CNA Staff, Sep 8, 2020 / 19:01 pm
The legislature of the Australian state of Queensland on Tuesday passed a law requiring priests to violate the seal of confession to report known or suspected child sex abuse.
Failure to do so will be punished with three years in prison.
The law passed the Legislative Assembly of Queensland Sept. 8, with the support of the opposition Liberal National Party of Queensland.
Archbishop Mark Coleridge of Brisbane has said such a reporting requirement would “not make a difference to the safety of young people,” and that the bill was based on a “poor knowledge of how the sacrament actually works in practice”.
Last week the Australian bishops provided the federal government with the Holy See’s observations on 12 recommendations of a 2017 report on child sex abuse in the country's institutions. In response to a recommendation regarding the seal of confession and absolution, the Holy See reiterated the inviolability of the seal and that absolution cannot be conditioned on future actions in the external forum.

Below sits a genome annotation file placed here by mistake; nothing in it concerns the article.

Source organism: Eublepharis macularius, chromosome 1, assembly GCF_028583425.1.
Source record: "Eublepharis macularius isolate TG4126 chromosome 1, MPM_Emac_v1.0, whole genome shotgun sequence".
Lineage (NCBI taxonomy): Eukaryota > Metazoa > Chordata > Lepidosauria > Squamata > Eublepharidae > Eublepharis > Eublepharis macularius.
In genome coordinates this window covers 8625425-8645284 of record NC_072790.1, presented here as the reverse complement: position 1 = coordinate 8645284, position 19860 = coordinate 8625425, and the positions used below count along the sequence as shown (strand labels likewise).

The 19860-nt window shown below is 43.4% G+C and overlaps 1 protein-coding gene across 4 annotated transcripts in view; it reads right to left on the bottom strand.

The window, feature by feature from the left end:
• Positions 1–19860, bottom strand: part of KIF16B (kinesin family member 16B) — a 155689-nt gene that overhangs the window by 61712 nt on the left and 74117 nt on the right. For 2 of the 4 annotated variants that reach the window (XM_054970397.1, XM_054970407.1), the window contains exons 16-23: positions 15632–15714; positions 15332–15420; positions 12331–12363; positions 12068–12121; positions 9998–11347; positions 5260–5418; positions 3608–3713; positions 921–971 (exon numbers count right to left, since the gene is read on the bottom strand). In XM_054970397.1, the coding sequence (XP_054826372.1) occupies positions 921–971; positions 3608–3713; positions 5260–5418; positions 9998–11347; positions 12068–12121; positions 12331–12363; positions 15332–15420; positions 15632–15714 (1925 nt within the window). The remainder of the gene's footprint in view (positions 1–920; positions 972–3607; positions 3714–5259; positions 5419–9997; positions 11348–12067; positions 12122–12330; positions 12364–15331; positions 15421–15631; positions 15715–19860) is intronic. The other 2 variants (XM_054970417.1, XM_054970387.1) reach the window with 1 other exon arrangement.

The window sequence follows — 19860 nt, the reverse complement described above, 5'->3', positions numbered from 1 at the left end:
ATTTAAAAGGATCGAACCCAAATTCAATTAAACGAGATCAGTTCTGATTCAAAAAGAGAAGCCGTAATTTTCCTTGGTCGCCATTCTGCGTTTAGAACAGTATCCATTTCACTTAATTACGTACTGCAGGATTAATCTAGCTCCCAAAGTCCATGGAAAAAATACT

The Royal Commission into Institutional Responses to Child Sex Abuse had recommended that it be clarified whether “information received from a child during the sacrament of reconciliation that they have been sexually abused is covered by the seal of confession,” and “if a person confesses during the sacrament of reconciliation to perpetrating child sexual abuse, absolution can and should be withheld until they report themselves to civil authorities.”
The royal commission, a five-year Australian government inquiry, concluded in 2017 with more than 100 recommendations.
Mark Ryan, the Queensland police minister and a member of the Australian Labor Party, said that “the requirement and quite frankly the moral obligation to report concerning behaviours towards children applies to everyone everyone in this community” and that “no one group or occupation is being singled out.”